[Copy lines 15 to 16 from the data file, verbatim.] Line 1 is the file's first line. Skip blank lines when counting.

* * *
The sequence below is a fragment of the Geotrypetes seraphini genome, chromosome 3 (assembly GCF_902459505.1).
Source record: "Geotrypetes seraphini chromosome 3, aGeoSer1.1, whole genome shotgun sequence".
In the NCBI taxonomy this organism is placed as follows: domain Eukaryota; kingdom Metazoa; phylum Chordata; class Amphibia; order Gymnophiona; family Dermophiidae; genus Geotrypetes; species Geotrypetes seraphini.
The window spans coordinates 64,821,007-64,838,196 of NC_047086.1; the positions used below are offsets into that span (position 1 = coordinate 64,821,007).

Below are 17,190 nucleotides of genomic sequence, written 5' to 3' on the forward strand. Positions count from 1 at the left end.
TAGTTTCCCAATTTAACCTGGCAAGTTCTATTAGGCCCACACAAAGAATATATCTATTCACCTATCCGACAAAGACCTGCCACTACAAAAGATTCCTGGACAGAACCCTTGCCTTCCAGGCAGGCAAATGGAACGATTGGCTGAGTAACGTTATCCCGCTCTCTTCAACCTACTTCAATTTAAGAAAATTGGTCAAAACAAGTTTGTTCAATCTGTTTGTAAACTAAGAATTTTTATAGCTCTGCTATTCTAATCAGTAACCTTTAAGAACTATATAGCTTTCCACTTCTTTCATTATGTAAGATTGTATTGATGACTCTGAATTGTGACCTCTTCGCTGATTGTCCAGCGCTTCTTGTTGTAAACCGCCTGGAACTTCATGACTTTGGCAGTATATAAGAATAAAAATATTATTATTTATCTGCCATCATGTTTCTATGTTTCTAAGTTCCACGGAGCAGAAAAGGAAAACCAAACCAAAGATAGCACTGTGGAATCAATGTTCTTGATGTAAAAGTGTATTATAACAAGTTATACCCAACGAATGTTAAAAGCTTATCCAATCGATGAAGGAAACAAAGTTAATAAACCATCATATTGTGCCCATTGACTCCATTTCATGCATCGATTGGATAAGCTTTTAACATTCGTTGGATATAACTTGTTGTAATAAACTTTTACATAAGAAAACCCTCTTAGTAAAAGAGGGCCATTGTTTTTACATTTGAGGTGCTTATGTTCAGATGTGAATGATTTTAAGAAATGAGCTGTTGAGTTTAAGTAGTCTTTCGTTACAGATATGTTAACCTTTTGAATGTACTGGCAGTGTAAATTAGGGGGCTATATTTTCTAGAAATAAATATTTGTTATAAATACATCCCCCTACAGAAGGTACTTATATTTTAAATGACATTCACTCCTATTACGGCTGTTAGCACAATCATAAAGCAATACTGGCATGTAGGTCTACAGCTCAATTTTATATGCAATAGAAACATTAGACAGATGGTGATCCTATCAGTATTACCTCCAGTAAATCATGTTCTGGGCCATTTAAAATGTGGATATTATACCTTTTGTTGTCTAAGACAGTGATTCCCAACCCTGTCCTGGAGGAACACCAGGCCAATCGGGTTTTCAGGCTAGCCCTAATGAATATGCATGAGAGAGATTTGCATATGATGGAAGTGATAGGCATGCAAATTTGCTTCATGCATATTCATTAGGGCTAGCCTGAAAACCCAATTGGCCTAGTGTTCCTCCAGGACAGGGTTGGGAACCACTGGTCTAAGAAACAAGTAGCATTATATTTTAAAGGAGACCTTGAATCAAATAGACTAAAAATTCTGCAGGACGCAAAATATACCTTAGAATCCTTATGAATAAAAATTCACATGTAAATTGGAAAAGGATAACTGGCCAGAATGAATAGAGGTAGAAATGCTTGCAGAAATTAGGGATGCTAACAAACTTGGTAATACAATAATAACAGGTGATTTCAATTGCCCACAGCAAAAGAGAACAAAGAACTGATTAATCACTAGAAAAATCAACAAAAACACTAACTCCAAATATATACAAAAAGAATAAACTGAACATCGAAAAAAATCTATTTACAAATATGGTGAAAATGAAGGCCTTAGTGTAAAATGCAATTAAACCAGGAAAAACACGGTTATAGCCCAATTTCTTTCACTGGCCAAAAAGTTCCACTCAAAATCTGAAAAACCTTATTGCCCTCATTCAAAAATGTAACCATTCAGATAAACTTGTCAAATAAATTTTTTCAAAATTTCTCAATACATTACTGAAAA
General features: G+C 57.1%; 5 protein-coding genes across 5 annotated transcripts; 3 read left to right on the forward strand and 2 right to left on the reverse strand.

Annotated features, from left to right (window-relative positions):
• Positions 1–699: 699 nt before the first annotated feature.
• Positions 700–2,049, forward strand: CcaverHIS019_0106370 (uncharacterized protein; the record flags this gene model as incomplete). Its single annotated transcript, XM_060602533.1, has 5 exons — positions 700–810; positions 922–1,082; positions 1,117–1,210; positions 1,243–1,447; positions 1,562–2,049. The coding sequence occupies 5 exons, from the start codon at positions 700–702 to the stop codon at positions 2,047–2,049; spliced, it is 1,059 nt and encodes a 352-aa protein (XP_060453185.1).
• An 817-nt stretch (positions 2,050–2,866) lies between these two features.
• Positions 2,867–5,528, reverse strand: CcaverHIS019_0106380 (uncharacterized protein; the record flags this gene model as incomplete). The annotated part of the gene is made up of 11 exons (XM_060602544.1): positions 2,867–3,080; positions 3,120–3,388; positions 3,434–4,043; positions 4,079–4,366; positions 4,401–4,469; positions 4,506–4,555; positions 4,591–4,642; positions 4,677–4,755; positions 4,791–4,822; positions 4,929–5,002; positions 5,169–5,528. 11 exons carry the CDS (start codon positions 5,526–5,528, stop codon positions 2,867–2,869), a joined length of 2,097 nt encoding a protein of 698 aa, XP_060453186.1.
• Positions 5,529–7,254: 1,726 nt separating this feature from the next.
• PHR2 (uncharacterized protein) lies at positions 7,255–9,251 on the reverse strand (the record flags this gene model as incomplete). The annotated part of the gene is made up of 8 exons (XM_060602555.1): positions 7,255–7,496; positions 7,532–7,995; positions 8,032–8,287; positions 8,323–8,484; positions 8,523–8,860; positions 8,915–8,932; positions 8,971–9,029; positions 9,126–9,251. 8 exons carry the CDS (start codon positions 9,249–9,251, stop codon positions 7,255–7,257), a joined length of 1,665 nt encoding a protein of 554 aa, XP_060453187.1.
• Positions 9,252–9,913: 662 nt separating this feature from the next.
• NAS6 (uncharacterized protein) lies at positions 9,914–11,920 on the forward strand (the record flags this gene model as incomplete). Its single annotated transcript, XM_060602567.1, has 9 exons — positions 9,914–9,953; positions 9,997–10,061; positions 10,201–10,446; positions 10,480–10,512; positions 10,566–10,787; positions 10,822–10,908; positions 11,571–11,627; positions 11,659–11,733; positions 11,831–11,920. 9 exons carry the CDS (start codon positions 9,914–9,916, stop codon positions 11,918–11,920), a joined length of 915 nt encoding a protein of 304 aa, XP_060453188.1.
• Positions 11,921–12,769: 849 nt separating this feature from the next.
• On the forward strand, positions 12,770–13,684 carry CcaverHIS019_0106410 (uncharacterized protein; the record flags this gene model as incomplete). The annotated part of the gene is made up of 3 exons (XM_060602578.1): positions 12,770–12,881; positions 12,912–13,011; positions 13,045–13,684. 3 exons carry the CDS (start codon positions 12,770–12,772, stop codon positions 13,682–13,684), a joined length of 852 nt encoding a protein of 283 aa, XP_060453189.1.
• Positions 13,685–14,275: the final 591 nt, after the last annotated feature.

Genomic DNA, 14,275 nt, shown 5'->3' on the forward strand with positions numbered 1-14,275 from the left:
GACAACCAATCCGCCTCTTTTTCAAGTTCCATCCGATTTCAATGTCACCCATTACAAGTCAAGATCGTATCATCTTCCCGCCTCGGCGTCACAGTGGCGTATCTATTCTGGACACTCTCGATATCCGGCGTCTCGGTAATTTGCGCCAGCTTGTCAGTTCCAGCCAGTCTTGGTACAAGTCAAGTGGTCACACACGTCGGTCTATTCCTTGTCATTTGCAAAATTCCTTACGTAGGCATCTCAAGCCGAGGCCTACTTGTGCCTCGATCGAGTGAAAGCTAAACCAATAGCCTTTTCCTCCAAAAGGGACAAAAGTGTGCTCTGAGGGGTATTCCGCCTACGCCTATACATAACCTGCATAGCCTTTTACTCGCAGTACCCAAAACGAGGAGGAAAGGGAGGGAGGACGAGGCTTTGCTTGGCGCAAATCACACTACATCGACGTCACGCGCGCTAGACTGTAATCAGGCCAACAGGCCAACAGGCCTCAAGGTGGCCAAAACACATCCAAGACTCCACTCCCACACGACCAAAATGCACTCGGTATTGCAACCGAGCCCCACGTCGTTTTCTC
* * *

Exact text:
• Positions 9,252–9,913: 662 nt separating this feature from the next.
• NAS6 (uncharacterized protein) lies at positions 9,914–11,920 on the forward strand (the record flags this gene model as incomplete). Its single annotated transcript, XM_060602567.1, has 9 exons — positions 9,914–9,953; positions 9,997–10,061; positions 10,201–10,446; positions 10,480–10,512; positions 10,566–10,787; positions 10,822–10,908; positions 11,571–11,627; positions 11,659–11,733; positions 11,831–11,920. 9 exons carry the CDS (start codon positions 9,914–9,916, stop codon positions 11,918–11,920), a joined length of 915 nt encoding a protein of 304 aa, XP_060453188.1.